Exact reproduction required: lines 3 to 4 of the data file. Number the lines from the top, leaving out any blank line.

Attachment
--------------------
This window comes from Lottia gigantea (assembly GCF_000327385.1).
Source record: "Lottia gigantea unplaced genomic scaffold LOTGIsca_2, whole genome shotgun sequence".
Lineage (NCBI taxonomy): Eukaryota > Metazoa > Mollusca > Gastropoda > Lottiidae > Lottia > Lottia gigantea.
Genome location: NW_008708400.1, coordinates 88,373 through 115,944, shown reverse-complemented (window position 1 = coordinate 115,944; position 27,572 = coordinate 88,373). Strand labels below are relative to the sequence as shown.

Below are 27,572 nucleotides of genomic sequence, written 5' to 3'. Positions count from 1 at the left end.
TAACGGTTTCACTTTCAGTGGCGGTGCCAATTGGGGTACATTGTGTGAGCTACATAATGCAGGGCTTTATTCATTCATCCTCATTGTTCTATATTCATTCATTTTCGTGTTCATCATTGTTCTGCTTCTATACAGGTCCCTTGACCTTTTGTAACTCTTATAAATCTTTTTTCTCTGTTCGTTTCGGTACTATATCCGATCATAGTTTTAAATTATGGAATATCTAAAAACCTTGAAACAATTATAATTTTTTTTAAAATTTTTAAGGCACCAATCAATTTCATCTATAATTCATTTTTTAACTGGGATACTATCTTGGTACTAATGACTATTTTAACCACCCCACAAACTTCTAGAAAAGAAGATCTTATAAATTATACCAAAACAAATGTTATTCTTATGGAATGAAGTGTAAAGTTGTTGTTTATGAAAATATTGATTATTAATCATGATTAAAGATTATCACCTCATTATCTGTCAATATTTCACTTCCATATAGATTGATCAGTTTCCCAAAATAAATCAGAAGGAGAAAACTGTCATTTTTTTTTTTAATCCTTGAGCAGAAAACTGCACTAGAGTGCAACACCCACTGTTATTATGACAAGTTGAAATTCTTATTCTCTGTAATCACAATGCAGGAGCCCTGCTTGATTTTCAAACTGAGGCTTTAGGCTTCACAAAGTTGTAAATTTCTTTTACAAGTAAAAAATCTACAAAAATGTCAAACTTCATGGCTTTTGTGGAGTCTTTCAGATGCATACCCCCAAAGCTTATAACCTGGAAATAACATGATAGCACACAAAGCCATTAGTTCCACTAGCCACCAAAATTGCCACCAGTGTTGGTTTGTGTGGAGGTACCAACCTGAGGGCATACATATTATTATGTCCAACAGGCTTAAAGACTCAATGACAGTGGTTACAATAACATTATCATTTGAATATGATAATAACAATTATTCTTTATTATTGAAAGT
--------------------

Lineage (NCBI taxonomy): Eukaryota > Metazoa > Mollusca > Gastropoda > Lottiidae > Lottia > Lottia gigantea.
Genome location: NW_008708400.1, coordinates 88,373 through 115,944, shown reverse-complemented (window position 1 = coordinate 115,944; position 27,572 = coordinate 88,373). Strand labels below are relative to the sequence as shown.